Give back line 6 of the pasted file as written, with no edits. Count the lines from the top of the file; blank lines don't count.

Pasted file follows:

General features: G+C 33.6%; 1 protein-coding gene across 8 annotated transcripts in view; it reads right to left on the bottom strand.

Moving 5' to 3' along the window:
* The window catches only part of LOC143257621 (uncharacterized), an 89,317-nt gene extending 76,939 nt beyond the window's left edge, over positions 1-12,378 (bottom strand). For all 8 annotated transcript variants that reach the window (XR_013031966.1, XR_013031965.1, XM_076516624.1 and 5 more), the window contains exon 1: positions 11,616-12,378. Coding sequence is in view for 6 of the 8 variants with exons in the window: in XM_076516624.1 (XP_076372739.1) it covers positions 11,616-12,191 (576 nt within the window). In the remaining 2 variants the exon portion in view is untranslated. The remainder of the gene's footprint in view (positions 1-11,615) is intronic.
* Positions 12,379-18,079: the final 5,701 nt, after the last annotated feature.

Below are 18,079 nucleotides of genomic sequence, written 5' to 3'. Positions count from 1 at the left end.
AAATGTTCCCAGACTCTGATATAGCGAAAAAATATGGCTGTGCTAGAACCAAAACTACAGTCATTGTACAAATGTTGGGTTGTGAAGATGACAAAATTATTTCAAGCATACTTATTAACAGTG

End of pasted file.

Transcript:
AAATGTTCCCAGACTCTGATATAGCGAAAAAATATGGCTGTGCTAGAACCAAAACTACAGTCATTGTACAAATGTTGGGTTGTGAAGATGACAAAATTATTTCAAGCATACTTATTAACAGTG